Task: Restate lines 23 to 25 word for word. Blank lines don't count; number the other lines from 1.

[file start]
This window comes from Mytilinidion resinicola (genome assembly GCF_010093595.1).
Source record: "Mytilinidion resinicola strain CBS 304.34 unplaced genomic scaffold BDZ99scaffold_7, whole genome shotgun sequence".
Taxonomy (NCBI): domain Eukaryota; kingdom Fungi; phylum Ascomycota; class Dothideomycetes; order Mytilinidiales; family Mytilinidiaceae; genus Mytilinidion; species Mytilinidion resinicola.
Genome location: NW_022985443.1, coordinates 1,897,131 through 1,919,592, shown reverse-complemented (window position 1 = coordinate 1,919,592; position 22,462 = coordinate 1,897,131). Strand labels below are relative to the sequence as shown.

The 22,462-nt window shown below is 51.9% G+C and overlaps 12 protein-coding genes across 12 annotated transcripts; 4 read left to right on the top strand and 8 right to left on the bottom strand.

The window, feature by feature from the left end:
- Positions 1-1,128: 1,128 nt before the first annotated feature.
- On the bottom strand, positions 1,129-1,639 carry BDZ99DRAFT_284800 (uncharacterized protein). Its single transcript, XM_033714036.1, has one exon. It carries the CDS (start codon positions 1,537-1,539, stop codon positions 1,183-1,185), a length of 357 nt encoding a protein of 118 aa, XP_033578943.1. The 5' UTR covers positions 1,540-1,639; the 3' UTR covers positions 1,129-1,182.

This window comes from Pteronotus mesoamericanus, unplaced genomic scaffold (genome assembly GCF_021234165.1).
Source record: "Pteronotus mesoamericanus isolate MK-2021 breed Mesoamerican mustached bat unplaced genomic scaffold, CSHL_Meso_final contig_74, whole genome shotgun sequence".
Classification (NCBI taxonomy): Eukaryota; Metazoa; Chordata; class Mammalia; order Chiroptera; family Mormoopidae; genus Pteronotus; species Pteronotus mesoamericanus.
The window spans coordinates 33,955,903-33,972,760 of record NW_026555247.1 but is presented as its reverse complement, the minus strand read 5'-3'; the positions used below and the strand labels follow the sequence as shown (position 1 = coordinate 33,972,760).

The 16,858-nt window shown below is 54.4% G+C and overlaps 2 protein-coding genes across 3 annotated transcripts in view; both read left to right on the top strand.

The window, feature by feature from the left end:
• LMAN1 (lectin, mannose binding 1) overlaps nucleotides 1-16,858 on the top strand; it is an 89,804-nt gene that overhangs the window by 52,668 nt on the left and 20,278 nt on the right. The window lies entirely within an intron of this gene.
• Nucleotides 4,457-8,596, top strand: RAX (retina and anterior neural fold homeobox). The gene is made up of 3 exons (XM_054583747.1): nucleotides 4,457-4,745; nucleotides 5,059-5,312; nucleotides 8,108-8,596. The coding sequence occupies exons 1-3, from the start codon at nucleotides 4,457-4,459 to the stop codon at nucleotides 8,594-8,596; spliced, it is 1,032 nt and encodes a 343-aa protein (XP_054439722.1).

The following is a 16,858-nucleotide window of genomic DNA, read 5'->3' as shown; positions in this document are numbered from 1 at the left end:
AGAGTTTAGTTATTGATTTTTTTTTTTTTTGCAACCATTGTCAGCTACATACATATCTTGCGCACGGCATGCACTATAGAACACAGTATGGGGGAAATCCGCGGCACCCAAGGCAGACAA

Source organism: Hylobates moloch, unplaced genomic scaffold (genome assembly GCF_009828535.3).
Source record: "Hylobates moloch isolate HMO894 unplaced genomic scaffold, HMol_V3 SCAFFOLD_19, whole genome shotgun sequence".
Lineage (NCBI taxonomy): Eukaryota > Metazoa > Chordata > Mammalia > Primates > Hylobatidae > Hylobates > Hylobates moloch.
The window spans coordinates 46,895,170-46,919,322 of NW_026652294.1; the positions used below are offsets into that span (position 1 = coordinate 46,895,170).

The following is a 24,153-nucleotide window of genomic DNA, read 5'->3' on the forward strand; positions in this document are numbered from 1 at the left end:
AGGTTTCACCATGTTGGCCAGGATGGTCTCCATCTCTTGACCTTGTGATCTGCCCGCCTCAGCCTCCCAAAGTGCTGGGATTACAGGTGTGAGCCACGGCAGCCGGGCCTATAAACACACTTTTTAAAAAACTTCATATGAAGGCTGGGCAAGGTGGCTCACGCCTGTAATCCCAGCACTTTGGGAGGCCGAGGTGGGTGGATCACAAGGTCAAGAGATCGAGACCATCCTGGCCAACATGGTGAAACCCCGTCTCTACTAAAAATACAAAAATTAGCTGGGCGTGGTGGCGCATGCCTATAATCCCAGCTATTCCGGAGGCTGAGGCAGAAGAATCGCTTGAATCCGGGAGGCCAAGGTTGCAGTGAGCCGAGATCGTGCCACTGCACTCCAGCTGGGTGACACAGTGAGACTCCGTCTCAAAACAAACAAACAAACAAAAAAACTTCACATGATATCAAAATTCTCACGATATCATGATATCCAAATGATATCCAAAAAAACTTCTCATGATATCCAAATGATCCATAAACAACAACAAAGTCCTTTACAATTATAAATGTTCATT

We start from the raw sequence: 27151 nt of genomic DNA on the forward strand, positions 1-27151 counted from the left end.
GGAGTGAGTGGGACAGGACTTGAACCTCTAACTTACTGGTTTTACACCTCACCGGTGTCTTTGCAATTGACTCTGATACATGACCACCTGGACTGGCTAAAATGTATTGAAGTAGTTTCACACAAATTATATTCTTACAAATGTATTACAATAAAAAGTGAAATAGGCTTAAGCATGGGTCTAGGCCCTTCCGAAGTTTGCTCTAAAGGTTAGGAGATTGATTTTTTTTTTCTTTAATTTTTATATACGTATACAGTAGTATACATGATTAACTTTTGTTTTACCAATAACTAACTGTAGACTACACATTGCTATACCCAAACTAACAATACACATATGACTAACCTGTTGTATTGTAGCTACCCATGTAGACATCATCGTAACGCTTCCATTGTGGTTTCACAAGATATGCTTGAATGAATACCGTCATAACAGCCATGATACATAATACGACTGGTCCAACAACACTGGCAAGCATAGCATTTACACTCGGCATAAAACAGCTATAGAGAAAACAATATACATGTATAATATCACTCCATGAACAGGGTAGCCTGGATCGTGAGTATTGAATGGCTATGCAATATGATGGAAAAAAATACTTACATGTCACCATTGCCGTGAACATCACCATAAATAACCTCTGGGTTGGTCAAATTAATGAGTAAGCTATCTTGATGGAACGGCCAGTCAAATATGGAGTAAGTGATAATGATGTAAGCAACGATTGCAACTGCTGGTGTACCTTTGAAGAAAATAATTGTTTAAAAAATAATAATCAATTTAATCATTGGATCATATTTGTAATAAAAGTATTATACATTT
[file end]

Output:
The following is a 24,153-nucleotide window of genomic DNA, read 5'->3' on the forward strand; positions in this document are numbered from 1 at the left end:
AGGTTTCACCATGTTGGCCAGGATGGTCTCCATCTCTTGACCTTGTGATCTGCCCGCCTCAGCCTCCCAAAGTGCTGGGATTACAGGTGTGAGCCACGGCAGCCGGGCCTATAAACACACTTTTTAAAAAACTTCATATGAAGGCTGGGCAAGGTGGCTCACGCCTGTAATCCCAGCACTTTGGGAGGCCGAGGTGGGTGGATCACAAGGTCAAGAGATCGAGACCATCCTGGCCAACATGGTGAAACCCCGTCTCTACTAAAAATACAAAAATTAGCTGGGCGTGGTGGCGCATGCCTATAATCCCAGCTATTCCGGAGGCTGAGGCAGAAGAATCGCTTGAATCCGGGAGGCCAAGGTTGCAGTGAGCCGAGATCGTGCCACTGCACTCCAGCTGGGTGACACAGTGAGACTCCGTCTCAAAACAAACAAACAAACAAAAAAACTTCACATGATATCAAAATTCTCACGATATCATGATATCCAAATGATATCCAAAAAAACTTCTCATGATATCCAAATGATCCATAAACAACAACAAAGTCCTTTACAATTATAAATGTTCATT

We start from the raw sequence: 27151 nt of genomic DNA on the forward strand, positions 1-27151 counted from the left end.